5. Mom: My first friend. The person I can call with literally any question. Thank you for always, always being there.
6. Dad H.: You never had to treat Michael and me like your own children. But you always did. Thank you.
7. Dad R.: I’m thankful that he’ll always believe in me. I’m awed by his dedication and love (for people, places, and ideals).
8. Tonya: I’m thankful for how much she loves my dad. I’m also continually amazed by her kindness.
9. Mike: It isn’t lost on me that he’s a big reason Dan is such an amazing man. I’m so thankful that he was the kind of man I’d want Dan to grow up to be like.
10. Marla: I’m very thankful that she so graciously let me be Dan’s wife without any of the jealousy or competition that so often characterizes mother-in-law/daughter-in-law relationships. She’s an amazing example of selflessness and generosity.
11. Michael: Much of what I could say about him would embarrass both of us pretty terribly. So, let’s just say, he was an amazing brother to grow up with. To watch him go from crying because he thought a snipe had bitten me (he was in Kindergarten, I used ketchup, it was mean and hilarious, I got in trouble) to letting me sit on his lap and cry when some boy broke up with me was pretty amazing. (Sorry ‘bout the snipe thing, bro.)
12. Gina: It would take a lot for me to think someone was good enough for Michael. But she is. It was amazing by how seamlessly she (and her two sweet girls) fit into the family. It’s like they were made to fit!
13. The girls (and soon the boy!): My first niece, Livi! And two wonderful additions, Caybree and Lexi! And I’m thrilled that we’ll soon be welcoming a little gentleman into the mix! Watching my brother be such an amazing father to these girls has been a huge blessing.
14. Mark: The only sibling I ever shared a room with. The Orris to my Blanche. One of my very best friends.
15. Matt: I’ve loved him since the night he was born. I’ve loved watching him at every stage. Being his sister is an experience I am constantly grateful for. Thank you for being you, Matt.
16. Alanna: We look quite a bit alike, so I like to think that if I had been cooler, taller, better at sports, prettier, and more outgoing, then I would have been a lot like her in high school.
17. Sarah: Some of the funniest lines I’ve ever heard have come out of her mouth. And she is one hard-working girl.
18. Bryan: Bryan gives the best hugs.
19. Carly: Sometimes I take a picture that isn’t blurry. I will never, however, take a “Carly picture.” And I love that she uses this skill to bless so many people in so many ways.
20. Brett: The Parks sibling I felt most welcomed by first. Thank you for that, Brett.
21. Corinne: Sometimes I plant some flowers in a pot on my porch. Sometimes I remember to water them. One time I sewed a blanket. Corinne cans her own food (from her own garden). Corinne can make shoes. I am continually amazed at the way she uses the natural gifts God has given us.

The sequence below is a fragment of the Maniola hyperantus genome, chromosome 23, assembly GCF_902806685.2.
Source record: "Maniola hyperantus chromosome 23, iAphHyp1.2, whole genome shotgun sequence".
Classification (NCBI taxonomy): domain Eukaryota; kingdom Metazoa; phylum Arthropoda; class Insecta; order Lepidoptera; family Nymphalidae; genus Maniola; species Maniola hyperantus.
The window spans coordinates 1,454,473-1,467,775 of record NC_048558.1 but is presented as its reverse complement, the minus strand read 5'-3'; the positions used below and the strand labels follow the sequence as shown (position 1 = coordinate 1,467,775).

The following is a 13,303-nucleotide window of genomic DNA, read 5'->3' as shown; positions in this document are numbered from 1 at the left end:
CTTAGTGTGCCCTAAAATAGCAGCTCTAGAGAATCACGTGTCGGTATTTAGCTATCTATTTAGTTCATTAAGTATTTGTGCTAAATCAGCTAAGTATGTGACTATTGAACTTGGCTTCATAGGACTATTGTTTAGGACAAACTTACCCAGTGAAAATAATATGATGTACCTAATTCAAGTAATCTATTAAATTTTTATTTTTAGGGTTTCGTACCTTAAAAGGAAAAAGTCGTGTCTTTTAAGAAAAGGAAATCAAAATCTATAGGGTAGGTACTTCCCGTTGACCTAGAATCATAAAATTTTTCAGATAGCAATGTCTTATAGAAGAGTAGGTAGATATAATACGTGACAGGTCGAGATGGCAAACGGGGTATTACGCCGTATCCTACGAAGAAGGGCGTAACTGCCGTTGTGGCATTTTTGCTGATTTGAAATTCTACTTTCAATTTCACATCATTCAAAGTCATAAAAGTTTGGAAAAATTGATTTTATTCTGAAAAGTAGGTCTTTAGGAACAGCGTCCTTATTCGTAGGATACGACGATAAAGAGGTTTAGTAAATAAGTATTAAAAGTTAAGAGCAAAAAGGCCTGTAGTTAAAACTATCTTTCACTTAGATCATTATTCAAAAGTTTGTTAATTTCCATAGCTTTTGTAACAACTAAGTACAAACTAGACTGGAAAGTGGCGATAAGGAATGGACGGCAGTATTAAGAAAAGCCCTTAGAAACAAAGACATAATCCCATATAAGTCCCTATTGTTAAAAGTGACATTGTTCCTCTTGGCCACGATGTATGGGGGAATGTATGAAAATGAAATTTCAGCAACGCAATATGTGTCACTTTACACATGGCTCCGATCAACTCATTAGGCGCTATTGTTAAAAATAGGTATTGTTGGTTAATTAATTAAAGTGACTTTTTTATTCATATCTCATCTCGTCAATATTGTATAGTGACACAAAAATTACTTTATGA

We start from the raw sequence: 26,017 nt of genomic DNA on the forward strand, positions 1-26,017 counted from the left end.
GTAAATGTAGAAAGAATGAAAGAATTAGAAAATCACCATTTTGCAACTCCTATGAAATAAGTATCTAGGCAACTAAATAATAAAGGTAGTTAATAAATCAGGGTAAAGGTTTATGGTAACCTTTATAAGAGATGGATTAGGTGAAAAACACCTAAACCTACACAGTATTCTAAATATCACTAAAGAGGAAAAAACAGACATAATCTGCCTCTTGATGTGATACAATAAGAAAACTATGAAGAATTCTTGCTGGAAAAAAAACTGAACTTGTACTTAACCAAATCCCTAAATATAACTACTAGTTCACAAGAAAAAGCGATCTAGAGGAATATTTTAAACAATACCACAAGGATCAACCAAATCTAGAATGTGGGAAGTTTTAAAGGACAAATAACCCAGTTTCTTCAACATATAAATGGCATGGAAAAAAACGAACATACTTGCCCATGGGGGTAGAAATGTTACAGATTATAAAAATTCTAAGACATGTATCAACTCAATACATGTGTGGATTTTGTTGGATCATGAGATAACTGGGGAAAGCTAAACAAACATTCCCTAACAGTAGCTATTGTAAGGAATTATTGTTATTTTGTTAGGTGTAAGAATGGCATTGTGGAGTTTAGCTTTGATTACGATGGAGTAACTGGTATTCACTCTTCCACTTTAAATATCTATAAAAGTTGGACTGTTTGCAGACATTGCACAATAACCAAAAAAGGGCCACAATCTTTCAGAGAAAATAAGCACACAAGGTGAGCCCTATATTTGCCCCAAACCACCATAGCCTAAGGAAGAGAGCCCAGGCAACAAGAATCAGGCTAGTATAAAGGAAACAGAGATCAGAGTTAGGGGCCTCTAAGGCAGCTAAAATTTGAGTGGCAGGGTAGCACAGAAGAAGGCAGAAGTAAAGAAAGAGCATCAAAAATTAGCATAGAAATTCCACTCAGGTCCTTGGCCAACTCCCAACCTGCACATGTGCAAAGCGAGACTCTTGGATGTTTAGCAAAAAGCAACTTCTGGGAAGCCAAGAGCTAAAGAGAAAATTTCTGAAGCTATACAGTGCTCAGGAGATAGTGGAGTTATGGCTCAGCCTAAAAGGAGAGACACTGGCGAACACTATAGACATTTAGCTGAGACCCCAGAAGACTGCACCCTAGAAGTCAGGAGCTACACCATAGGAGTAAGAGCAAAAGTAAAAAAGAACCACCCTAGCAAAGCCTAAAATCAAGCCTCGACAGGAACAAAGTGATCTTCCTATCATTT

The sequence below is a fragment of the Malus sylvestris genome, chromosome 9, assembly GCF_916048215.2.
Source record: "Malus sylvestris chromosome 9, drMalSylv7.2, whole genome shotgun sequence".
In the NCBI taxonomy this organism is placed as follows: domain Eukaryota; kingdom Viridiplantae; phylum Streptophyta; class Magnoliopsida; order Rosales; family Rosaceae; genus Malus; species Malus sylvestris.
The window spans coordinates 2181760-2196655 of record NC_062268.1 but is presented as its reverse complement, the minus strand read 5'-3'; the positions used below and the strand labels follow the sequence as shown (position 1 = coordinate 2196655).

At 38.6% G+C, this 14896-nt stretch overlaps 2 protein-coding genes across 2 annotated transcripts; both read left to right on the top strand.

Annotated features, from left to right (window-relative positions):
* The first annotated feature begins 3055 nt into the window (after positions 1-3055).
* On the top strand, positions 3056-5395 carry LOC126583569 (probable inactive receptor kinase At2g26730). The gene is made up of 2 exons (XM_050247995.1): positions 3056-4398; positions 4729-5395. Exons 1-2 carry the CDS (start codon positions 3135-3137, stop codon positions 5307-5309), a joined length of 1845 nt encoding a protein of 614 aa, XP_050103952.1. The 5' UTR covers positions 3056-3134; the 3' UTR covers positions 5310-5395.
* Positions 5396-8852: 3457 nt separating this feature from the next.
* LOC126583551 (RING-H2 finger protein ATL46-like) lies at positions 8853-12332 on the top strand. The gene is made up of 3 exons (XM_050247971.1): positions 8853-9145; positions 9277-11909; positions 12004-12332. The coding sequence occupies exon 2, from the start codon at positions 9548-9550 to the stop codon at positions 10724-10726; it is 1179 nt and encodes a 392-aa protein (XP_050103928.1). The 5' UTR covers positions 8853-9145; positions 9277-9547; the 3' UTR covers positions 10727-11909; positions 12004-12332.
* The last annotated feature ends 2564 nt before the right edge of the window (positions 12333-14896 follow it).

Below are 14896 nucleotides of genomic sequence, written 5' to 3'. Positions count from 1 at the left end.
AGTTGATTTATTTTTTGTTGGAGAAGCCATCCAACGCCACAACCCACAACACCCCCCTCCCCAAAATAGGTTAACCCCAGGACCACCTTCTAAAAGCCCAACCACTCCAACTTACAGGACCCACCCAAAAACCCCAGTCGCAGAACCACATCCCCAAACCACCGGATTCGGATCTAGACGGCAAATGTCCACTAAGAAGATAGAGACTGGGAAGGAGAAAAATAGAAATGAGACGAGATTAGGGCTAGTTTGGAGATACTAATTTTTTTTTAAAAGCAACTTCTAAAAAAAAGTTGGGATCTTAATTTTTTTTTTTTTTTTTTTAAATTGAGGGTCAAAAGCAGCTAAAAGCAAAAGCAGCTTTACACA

22. Daniel: I know that if I asked he’d give me the shirt off of his back. And it would be big enough that I could use it as a tent, so that’s a bonus. I’m not special, though. He’d give it to anyone who asked. That’s just who he is.
23. Sara: I am continually amazed by Sara’s patience and the unfettered love she has for people. She is very clearly carrying on the proud tradition of the Goldsberry women. The world is better for it.
24. Kevin: We probably would have been really good siblings. (Well, “good” in one sense, I guess.) I’m really glad we get to be siblings-in-law now.
25. Emily: I’m thankful for Emily’s honesty. I’m thankful for how much fun Emily is. I’m thankful that she treats me like a sister in the most complete sense of the word.
26. Nieces and Nephews: I love hearing all the adorable stories about this crew. I imagine those will just keep coming as they creep nearer and nearer to their teenage years…..
27. Grandma Lestine: She always amazed me with her sophistication and grace. I really thought she was the finest, fanciest lady I knew when I was little. (Oh, heck, I still think so!) She has been a wonderful example of determination, love, and loyalty.
28. Grandpa Bob: Everything a grandpa should be. He always had the best jokes and riddles and plenty of quarters. As I’ve gotten older, I’ve also come to find out, he’s a really good man.
29. Grandma Peggy and Grandpa Damon: I’m thankful that they so warmly welcomed Michael and me into the family and for their continued generosity!
30. Extended family and friends: This covers an amazingly large number of people with whom I have a huge range of relationships (aunts, uncles, cousins, friends). In each case, though, I am thankful for the influences they’ve been on my life and Dan’s life.
31. Bonus! The fact that I can list over 30 people for whom I’m thankful is something I am humbled and overwhelmed by. So, I’ll take this back to the top of the list. Thank you, God, for numbers 2-30!
To jump to this week’s (prayer) warrior wednesday, click here: thanksgiving pww.
To read the wife series from the beginning, click here: (becoming) a godly wife
To read the fully submitted series from the beginning, click here: (becoming) fully submitted